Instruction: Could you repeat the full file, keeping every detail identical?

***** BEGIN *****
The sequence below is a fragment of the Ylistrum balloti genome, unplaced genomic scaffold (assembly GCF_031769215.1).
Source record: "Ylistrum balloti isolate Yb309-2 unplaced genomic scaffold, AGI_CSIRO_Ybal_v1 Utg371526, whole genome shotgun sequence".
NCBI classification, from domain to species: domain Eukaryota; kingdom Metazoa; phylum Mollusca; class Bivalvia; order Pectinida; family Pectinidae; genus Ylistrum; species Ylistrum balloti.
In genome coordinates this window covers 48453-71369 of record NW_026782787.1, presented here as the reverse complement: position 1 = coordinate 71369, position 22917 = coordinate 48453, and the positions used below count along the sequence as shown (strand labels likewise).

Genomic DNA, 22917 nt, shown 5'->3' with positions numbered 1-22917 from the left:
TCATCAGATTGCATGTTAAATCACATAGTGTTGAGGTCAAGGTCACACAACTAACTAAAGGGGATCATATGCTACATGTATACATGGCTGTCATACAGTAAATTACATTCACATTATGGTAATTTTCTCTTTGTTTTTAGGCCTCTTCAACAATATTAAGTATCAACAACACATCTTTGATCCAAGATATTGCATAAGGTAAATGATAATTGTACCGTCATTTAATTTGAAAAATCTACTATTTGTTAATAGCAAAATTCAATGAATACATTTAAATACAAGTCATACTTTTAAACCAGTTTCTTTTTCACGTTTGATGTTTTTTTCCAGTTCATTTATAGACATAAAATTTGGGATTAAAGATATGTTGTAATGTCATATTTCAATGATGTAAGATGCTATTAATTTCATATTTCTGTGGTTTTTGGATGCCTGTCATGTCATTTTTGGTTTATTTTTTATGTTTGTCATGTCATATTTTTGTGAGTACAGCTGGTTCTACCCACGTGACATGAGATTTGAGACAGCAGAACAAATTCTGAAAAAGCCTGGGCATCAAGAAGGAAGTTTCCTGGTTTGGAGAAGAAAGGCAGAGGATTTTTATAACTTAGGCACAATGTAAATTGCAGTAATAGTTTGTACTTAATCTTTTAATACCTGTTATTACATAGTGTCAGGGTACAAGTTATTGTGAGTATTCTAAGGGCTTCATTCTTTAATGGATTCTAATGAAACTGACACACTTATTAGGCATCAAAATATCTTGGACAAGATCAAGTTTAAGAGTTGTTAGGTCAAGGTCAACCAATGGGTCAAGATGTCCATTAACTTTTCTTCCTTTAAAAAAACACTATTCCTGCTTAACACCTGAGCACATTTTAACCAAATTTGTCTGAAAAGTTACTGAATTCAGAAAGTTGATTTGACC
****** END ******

The sequence below is a fragment of the Ylistrum balloti genome, unplaced genomic scaffold (assembly GCF_031769215.1).
Source record: "Ylistrum balloti isolate Yb309-2 unplaced genomic scaffold, AGI_CSIRO_Ybal_v1 Utg371526, whole genome shotgun sequence".
NCBI classification, from domain to species: domain Eukaryota; kingdom Metazoa; phylum Mollusca; class Bivalvia; order Pectinida; family Pectinidae; genus Ylistrum; species Ylistrum balloti.
In genome coordinates this window covers 48453-71369 of record NW_026782787.1, presented here as the reverse complement: position 1 = coordinate 71369, position 22917 = coordinate 48453, and the positions used below count along the sequence as shown (strand labels likewise).

Genomic DNA, 22917 nt, shown 5'->3' with positions numbered 1-22917 from the left:
TCATCAGATTGCATGTTAAATCACATAGTGTTGAGGTCAAGGTCACACAACTAACTAAAGGGGATCATATGCTACATGTATACATGGCTGTCATACAGTAAATTACATTCACATTATGGTAATTTTCTCTTTGTTTTTAGGCCTCTTCAACAATATTAAGTATCAACAACACATCTTTGATCCAAGATATTGCATAAGGTAAATGATAATTGTACCGTCATTTAATTTGAAAAATCTACTATTTGTTAATAGCAAAATTCAATGAATACATTTAAATACAAGTCATACTTTTAAACCAGTTTCTTTTTCACGTTTGATGTTTTTTTCCAGTTCATTTATAGACATAAAATTTGGGATTAAAGATATGTTGTAATGTCATATTTCAATGATGTAAGATGCTATTAATTTCATATTTCTGTGGTTTTTGGATGCCTGTCATGTCATTTTTGGTTTATTTTTTATGTTTGTCATGTCATATTTTTGTGAGTACAGCTGGTTCTACCCACGTGACATGAGATTTGAGACAGCAGAACAAATTCTGAAAAAGCCTGGGCATCAAGAAGGAAGTTTCCTGGTTTGGAGAAGAAAGGCAGAGGATTTTTATAACTTAGGCACAATGTAAATTGCAGTAATAGTTTGTACTTAATCTTTTAATACCTGTTATTACATAGTGTCAGGGTACAAGTTATTGTGAGTATTCTAAGGGCTTCATTCTTTAATGGATTCTAATGAAACTGACACACTTATTAGGCATCAAAATATCTTGGACAAGATCAAGTTTAAGAGTTGTTAGGTCAAGGTCAACCAATGGGTCAAGATGTCCATTAACTTTTCTTCCTTTAAAAAAACACTATTCCTGCTTAACACCTGAGCACATTTTAACCAAATTTGTCTGAAAAGTTACTGAATTCAGAAAGTTGATTTGACC